On the other hand John has no problem fulfilling many of his expected gender roles in our relationship. He pays on dates, he takes out the garbage, I even thought it was pretty darn cute that he asked my parents if he could date me. In fact, a big part of what I was attracted to about him was the way he was confident enough to hold his own and not back down when we argued, even though it also made me furious.

So have I created a double standard here? I writhe under typical female gender role expectations, but I still want him to “be the man.” What do you think? As a self professing “liberal Christian” do I accept the biblical roles which have created many of the successful relationships around me? On a practical level, is it only fair that if I expect him to play the role of the husband that I take on the role of the wife? Does my position as a feminist mean I need to rebel against any and all gender stereotypes, even in my own relationship?

Also, should I hyphenate my name, or is that just lame?

Advertisements

19 responses to “Feminism, Homemakers, and Stepford Wives

  1. Pingback: Evan and Gordon Interview: Kat, Our Newest CWR! | Culture War Reporters

  2. Great article, Kat! I say keep your last name!

  3. Welcome, Kat.

    First of all, I hate you for putting that video in the middle of your article because I thought it was going to be 7 minutes long, but was an eternity and I had to watch all of it. So much for getting stuff done today.

    Second of all, good on ya. Well written, and good questions raised.

    Finally, I recently read an interesting book about misinterpreting scripture–and I’m pretty sure, but not positive, that it said something about that passage. Given the Ephesian cultural context, Paul intended to warn them away from their specific areas of error, culturally–so that’s a culture where it was culturally acceptable for men to be outright adulterous (at the local temple) and….I forget what their standard was for women. But also different from ours. So more than a rule for your living, it was a warning for the Ephesians against their cultural standard of living. I get the feeling that you’re being wary enough of our current cultural standards to see that you don’t need the rules–marriage is supposed to be about loving and respecting each other, right? Do you need written rules to know how to do that? My 2 cents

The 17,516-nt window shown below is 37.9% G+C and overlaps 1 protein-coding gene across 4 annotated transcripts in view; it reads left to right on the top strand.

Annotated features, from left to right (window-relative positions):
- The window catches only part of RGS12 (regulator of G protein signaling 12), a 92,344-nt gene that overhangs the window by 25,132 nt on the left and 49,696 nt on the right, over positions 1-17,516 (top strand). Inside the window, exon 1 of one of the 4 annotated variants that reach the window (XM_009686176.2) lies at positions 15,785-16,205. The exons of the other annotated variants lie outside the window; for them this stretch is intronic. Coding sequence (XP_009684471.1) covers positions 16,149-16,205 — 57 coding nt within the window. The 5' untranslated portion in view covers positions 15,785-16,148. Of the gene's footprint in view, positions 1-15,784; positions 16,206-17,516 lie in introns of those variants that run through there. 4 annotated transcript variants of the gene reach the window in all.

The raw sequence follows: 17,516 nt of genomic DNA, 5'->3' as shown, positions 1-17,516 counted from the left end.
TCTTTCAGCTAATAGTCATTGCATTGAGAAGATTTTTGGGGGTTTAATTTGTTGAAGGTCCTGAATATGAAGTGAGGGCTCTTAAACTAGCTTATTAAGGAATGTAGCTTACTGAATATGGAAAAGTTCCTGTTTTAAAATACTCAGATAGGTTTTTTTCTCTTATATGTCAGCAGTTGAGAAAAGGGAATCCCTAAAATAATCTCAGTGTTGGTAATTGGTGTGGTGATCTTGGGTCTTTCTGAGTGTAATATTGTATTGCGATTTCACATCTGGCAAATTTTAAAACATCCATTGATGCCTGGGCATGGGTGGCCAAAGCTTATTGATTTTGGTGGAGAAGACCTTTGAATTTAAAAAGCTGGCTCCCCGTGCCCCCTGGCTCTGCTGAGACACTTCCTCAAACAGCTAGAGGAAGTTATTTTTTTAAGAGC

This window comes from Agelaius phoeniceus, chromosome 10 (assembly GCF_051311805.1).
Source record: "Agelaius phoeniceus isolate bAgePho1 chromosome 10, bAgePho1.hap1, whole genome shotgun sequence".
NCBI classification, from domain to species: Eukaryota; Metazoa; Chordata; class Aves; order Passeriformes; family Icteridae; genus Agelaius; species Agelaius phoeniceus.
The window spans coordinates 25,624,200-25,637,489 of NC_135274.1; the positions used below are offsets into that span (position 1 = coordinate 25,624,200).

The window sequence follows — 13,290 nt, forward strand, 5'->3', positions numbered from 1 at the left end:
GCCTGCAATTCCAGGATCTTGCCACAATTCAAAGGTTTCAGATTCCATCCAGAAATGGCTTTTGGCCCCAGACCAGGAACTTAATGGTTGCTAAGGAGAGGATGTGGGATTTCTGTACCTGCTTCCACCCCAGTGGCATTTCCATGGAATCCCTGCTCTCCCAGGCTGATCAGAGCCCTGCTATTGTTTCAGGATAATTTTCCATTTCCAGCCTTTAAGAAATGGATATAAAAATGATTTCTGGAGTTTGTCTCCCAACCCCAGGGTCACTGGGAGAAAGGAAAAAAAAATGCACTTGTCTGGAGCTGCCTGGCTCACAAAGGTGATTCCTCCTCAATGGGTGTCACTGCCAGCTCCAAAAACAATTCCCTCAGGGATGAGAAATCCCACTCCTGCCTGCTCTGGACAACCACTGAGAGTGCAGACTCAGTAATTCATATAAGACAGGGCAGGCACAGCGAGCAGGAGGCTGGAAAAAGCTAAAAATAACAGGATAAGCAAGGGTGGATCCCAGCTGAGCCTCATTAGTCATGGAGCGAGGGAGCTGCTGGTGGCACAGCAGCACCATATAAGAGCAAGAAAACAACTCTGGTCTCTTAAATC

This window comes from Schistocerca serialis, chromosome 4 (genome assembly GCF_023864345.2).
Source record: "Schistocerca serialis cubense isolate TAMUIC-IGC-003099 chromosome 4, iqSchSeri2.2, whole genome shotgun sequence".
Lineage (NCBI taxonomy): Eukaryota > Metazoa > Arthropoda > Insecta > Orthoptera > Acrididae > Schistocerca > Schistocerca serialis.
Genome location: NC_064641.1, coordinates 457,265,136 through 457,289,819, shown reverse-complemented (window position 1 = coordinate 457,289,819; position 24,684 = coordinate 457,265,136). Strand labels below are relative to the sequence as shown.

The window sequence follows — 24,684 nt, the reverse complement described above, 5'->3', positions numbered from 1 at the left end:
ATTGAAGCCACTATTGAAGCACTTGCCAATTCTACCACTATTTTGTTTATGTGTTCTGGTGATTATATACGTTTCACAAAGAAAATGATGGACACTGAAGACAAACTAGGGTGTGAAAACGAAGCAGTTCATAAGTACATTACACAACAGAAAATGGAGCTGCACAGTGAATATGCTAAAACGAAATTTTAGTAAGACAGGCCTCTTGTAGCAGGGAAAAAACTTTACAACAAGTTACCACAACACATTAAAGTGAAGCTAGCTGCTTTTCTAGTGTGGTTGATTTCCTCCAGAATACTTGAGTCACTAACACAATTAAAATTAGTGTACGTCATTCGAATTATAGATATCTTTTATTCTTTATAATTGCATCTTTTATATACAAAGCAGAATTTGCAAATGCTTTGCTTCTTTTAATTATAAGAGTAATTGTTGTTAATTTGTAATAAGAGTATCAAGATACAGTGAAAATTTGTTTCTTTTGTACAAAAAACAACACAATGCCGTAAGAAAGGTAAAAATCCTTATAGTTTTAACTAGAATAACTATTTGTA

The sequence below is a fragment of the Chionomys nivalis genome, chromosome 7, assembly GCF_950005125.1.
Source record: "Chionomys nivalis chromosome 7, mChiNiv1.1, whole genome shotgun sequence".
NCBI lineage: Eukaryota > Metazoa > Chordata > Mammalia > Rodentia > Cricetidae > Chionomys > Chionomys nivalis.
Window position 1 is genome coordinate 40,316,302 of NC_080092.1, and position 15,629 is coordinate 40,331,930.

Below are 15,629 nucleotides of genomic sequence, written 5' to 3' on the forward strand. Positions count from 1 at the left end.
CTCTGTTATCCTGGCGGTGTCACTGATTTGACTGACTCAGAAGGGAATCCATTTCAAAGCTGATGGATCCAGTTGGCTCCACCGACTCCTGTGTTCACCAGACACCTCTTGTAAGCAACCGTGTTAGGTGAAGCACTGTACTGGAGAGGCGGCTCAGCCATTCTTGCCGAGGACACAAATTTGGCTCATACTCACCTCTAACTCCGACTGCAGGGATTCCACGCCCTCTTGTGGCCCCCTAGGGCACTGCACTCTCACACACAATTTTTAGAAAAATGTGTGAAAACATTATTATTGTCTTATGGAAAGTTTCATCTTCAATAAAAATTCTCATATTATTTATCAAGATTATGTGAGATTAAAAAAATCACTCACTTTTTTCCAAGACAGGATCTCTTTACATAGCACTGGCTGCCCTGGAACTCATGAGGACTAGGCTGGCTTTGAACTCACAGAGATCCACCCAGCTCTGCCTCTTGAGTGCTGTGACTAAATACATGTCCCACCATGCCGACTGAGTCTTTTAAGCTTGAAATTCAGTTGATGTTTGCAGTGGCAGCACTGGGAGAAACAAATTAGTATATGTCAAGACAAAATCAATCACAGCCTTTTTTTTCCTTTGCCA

4. I dunno man, Kat Sheppard is kind of a badass name. Probably has a better ring to it than Kat Goertz, to be honest. Is it weird that my main considerations are how it looks on paper and how the syllables flow together? Kat Sheppard. Very euphonic. Definitely a novel-heroine’s name. She’d probably be a detective or something. I hope you don’t hyphenate, unless you want to do that on the paperwork and go by just one name in practical life. Those names very rarely sound nice, and for some reason that seems like a more important issue than the principle of whose name goes where.

  5. Yeah Chris, I wouldn’t want to go by two last names, I’m only considering it for paperwork. Man, there is just so much to switch over! I figured if I had Goertz-Sheppard written somewhere that maybe in all the places I forgot to switch my name people would still know who I am. Meh, I still have a few months to figure it out.
    And Matt, thanks for the feedback. Don’t suppose you remember the name of that book eh? And sorry about the documentary. Initially I was only planning to include a trailer, but the whole documentary only recently ended up on youtube (it used to be quite pricey to get a copy) so I thought I’d better share it with the world (and really, was it a day wasted, really?).

  6. And thanks Claire! I’ve definitely thought about it, at least professionally. We will see.

  7. Have to agree with Chris on the name and for the same reasons. did I ever tell you that we named a horse after you? Well sort of. Her regd. name is Kool And Tardy… KAT for short. I said she seems like a Katherine, thinking of you. Hannah said ya she reminds me of Katherine Geortz. I yelled ya me too!
    She’s a strong capable blond (ok buckskin).
    It’s seems way better in my heart than in print.
    Keep on blogging. Always loved to hear your ideas….. Sue

  8. Hi Kat, lovely article – I personally appreciated the video – I’d been wanting to see it and it was a perfect way to spend part of my quiet night shift!